Why Peru?

Located in the South America and famous for its Incan ruins, Jungle, Mountains and, of course, Paddington Bear, Peru is a colourful and friendly destination. Part of its charm is its rich heritage, with a culture based on the fusion of the ancient indigenous Incan empire and the Spanish Colonialists who arrived in 1529. Whilst much is known of Peru since the conquest, life beforehand is shrouded in mystery as there was no written language and no documentation. What we do know about Incan culture and tradition is based on folklore and archaeologist's findings.  A trip to Peru, therefore, is not complete without visiting several of the Incan sites, to build a picture of the history. 

 Peru isn't just about crumbling ruins and ancient Incas, however. The country is bisected by the vast Andes range, which runs throughout South America. With some of the highest peaks towering at over 5,000m, they offer deep gorges, volcano craters and far-reaching mountain views which make it the perfect destination for trekkers and white water rafting enthusiasts.  To the east of the Andes 2/3 of the country is covered in lush jungle, or rainforest, teeming with wild- and bird life. Tourism to this part of the country is still in its relatively early stages, partly due to accessibility, but it is improving all the time.

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Highlights of Peru:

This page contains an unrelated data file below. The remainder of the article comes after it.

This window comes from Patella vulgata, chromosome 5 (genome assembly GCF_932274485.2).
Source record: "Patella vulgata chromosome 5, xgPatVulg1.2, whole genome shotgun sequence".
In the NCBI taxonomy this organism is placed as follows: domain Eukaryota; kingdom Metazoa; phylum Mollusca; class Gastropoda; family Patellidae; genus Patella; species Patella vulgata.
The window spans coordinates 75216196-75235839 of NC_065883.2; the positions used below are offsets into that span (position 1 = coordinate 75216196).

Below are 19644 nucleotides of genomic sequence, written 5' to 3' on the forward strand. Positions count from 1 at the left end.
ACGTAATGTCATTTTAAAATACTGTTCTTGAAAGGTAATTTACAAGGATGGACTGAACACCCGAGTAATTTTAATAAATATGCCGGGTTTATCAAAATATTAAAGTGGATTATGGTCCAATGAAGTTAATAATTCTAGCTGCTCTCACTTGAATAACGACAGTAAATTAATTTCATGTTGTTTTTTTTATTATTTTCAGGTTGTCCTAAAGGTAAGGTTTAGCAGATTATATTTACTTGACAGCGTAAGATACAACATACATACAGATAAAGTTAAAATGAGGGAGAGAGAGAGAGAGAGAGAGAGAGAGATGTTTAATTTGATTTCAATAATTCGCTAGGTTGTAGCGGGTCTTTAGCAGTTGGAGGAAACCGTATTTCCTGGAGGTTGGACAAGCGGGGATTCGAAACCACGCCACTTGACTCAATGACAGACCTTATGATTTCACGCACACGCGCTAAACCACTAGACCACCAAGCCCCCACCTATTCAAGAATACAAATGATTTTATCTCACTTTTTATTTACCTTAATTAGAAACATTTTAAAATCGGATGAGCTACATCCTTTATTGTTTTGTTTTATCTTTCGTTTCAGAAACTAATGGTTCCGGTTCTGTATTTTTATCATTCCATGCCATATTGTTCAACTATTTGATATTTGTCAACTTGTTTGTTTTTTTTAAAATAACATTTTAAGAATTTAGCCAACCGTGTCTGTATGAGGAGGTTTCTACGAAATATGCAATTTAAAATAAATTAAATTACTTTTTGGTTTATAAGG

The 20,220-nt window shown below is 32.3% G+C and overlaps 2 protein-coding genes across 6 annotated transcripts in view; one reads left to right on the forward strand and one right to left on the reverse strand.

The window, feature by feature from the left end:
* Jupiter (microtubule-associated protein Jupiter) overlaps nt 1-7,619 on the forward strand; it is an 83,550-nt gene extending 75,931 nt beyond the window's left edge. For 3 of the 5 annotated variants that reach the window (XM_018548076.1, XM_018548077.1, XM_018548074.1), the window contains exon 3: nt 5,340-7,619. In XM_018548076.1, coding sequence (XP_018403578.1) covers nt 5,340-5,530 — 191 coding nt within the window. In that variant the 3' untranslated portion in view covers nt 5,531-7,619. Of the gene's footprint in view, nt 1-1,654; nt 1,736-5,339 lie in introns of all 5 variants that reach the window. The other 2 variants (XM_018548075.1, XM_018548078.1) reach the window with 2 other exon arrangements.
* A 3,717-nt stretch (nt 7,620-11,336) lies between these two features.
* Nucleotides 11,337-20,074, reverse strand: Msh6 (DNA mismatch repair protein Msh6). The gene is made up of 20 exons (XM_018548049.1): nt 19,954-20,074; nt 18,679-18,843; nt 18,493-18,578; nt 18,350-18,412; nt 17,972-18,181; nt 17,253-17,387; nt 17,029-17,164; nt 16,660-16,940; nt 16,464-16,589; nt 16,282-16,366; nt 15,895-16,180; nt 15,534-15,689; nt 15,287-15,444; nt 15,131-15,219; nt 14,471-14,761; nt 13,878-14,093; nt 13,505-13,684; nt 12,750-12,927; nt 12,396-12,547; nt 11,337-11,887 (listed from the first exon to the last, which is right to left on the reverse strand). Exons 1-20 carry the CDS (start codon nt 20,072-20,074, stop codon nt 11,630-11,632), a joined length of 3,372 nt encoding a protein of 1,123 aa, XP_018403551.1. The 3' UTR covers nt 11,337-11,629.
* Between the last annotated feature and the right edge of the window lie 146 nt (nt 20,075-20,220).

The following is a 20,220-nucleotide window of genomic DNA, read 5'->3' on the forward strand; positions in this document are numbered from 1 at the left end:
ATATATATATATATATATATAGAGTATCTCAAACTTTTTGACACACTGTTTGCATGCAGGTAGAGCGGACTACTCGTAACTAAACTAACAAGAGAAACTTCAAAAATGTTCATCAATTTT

Cusco

Cusco was the ancient capital of the Incan empire and is the focal point of many trips to Peru.  The city is an intriguing mixture of Spanish colonialism and Quechan heritage, reflected in the architecture and art seen in the cathedral and museums. The atmosphere in Cusco is very laid-back, but at the same time there is always something going on. Wander for a while and you will come across a street busker, or a buzzing market stall. If you’re very lucky, you may just get to see one of the many fiestas the town is famous for.  The Plaza de Armas is at the heart of Cusco and is the best starting point for a walking tour of the city.  The cathedral and Inca museum are particularly worthy of a visit, as are the Sachsayhuaman ruins, if you can face the walk. Many people head to Cusco before heading out on one of the many multi-day treks possible in the area.

One note of caution, flying into here from sea level can cause mild altitude sickness, so make sure you allow yourself enough room in your itinerary to acclimatise. Most symptoms ease off after 24 hours, but you are advised to wait 2 -3 days before starting a trek.

Cusco has a domestic airport which is serviced by several airlines flying to many destinations in Peru.

The Sacred Valley